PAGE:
Create: Notes on Layouts, Episode 002

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For the life of me, I can’t figure out why my exposure changes when the camera is set to manual. Yes, I am technologically challenged, but no matter. You will get the point. Notes on Layouts, Episode 002.

I am working on a new project, one that I feel has the potential of being very solid. Perhaps as good as anything I’ve ever done. The IDEA is solid. My work, well, that remains to be seen. I’m two years in but have very little to show for my efforts. Such is life as a documentary person.

But, it’s time to begin laying things out utilizing what little work I have. Doing so will work as a roadmap of sorts. What do I actually have? What am I missing? What needs to be better? All of which are VERY easy to see when you begin to design and go to print. This ain’t Instagram.

But what does someone like me do when it comes to page design? Someone like myself with virtually no training in his discipline. Well, you start practicing. And you start learning from your mistakes.

Using Blurb Bookwright as a “graveyard of ideas,” is one of the best uses of the software, at least in my opinion. Test, take chances, and see what looks and feels right. What are you waiting for?

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  1. Can’t wait to watch this. Lots of reasons I’m grateful for finding your site, but one of the biggest reasons – the virtual shoebox is a graveyard. I am terrible at a lot of things, one of them is making a place a home by getting prints and art on the walls. Mine (prints only, none of my stuff is close to art) or others’. So the photos stay in literal shoeboxes or virtual ones. One of the many things I love about the photobooks is that it gives you a chance to (paraphrasing Dan M) ruthlessly edit and sequence. And then you’ve got something lasting that is easy to view. As long as you have that book and as long as Blurb (or any place you choose) stays in business, you can tinker with that work. It also helps alleviate my concerns about digital archiving, which is a house of cards for most of us.

    It’s a struggle, though. I’m working on getting four years’ worth of music photos I’ve shot in the Pacific Northwest into a book for me. I’ll give a couple of copies to some local musicians who told an introverted photographer to go ahead and do his thing – access granted and appreciated. Retroactively settling on a project is a grind. I try to use keywords and rankings in my catalog, but I’m not a robot – there’s not one keyword search that I would trust to return all the possible photos, so through the hard drive I go. I’d love to hear how other Shifter readers tackle that.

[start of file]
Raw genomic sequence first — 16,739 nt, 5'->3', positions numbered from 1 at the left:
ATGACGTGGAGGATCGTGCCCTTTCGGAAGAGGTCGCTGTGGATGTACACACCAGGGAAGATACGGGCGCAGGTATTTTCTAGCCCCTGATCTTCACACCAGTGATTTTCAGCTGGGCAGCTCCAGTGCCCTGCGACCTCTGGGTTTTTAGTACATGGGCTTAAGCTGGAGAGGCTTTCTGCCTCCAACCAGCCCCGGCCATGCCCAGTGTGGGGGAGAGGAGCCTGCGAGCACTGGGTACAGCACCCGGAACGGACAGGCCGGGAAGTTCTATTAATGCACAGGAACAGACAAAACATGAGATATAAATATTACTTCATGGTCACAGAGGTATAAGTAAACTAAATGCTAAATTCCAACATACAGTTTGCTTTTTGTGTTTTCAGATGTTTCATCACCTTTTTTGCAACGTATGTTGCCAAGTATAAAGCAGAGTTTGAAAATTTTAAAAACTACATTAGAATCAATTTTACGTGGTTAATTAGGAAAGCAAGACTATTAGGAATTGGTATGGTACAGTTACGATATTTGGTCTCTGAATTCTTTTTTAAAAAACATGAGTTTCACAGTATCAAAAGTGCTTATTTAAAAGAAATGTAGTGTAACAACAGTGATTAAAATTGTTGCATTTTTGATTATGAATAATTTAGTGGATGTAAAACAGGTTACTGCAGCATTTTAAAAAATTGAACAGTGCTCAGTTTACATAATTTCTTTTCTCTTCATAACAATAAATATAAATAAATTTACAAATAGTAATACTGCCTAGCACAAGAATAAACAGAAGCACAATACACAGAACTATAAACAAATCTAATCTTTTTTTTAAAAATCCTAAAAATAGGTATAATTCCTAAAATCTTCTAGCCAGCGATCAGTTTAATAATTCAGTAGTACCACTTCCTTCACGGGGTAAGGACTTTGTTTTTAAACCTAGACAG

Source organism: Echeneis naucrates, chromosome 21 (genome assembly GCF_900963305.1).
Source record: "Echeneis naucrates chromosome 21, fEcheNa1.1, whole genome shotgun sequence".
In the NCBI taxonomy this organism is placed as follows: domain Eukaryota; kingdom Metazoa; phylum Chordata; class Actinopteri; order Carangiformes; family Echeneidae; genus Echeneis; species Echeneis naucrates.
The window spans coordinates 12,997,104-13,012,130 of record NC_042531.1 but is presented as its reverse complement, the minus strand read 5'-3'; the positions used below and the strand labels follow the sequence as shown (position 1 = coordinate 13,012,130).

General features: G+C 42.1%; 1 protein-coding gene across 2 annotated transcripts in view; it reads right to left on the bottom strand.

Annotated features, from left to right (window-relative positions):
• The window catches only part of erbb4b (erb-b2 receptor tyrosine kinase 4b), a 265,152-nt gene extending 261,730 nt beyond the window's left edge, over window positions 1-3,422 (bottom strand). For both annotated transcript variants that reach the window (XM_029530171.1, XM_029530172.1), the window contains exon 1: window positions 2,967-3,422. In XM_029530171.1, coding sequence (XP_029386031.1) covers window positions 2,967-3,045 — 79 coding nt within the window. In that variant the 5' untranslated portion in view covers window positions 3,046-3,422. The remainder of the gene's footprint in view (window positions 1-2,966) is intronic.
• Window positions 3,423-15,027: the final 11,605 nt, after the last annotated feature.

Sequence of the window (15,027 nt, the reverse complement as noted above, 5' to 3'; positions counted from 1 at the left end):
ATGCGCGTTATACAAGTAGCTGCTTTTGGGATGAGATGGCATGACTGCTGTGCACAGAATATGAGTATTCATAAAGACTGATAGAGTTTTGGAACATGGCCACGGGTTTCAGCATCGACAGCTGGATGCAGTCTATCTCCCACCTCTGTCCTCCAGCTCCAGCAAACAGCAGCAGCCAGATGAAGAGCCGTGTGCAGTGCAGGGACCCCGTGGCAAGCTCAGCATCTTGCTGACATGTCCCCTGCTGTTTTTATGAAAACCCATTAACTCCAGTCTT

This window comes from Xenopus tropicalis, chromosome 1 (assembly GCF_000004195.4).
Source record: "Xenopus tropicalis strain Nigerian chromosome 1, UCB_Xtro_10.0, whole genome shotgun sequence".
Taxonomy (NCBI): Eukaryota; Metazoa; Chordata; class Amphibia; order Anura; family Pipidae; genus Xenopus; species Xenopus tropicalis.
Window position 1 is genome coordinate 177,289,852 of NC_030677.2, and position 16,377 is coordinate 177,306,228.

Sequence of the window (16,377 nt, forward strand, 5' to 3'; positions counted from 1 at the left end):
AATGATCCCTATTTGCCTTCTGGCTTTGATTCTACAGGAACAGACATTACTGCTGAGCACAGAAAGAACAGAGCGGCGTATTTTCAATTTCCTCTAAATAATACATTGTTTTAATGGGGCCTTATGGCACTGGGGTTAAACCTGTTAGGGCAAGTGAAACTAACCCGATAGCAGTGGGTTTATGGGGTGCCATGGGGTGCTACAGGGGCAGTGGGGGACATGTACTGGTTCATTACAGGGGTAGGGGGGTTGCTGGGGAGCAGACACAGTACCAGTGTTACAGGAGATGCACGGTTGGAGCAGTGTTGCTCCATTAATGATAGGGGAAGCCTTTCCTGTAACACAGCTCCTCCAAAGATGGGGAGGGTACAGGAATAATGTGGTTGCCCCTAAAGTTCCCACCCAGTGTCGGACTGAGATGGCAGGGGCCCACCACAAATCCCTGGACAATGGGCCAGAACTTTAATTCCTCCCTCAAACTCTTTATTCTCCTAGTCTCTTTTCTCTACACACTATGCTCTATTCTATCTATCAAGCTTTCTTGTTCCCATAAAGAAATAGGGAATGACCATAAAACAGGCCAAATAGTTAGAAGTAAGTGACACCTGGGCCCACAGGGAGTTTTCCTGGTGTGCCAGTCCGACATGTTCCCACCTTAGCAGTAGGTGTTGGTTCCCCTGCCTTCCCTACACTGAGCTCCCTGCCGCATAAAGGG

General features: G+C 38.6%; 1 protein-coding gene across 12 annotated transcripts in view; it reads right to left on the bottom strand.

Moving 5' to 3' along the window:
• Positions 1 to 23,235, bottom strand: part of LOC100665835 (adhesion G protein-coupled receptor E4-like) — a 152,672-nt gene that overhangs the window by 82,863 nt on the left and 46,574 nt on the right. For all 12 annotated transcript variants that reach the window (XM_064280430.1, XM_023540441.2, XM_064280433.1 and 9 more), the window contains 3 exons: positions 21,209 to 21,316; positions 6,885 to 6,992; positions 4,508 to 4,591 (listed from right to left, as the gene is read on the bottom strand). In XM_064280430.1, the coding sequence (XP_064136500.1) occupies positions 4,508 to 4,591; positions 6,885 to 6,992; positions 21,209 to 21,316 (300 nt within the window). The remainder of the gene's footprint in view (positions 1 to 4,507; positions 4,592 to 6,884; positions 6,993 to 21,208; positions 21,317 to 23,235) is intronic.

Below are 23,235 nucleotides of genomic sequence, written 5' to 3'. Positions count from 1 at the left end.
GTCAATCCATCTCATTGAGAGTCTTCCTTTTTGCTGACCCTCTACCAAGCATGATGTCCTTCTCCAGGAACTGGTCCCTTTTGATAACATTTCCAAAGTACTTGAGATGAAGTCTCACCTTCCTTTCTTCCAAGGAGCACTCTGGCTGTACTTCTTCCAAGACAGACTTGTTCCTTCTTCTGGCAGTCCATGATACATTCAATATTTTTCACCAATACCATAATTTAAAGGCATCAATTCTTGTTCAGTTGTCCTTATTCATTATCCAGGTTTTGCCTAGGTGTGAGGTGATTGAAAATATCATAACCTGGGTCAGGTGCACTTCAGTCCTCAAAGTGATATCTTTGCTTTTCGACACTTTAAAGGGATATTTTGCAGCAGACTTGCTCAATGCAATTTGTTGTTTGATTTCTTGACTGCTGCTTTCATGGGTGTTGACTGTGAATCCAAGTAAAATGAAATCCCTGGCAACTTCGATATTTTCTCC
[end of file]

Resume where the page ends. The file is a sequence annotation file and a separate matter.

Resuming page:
1. Just finished watching. Definitely helpful. Do you feel the full screen preview gives you a good sense of what the book will look like? I ask because the few projects I’ve printed, when I’ve received the product, I almost always have instances of “yea, I should have gone with a different font or layout”. That’s fine, the process is fun, and I print a test. But I haven’t made use of that preview – would be great to know if that gives you a pretty good WYSIWYG feel.

      (I’m not asking for links – but do you know if the Blurb blog pages have some lessons learned features from you and others who have made books? Nothing that seeks to stifle creativity but some hard learned thoughts on design? For example, in general, these sorts of fonts rate highly for readability…drop below this font size and people will be pulling out a magnifying lens to read it, etc.)

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      Yes, preview is very helpful. As is the “manage pages” tab inside Bookwright. I did a film on that actually. I use it NONSTOP. Blurb blog in 2021 is going to be hugely expanded, so stay tuned.

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      Play. Try new things. Think about creating a conceptual piece. Then work backwards by elimination.

  2. Thanks Scott!. I appreciate you checking it out.I can not take credit for the writing. That’s all my wife’s doing.

    Our blog has taken a backseat these last few years. Hopefully we will get after it again soon.

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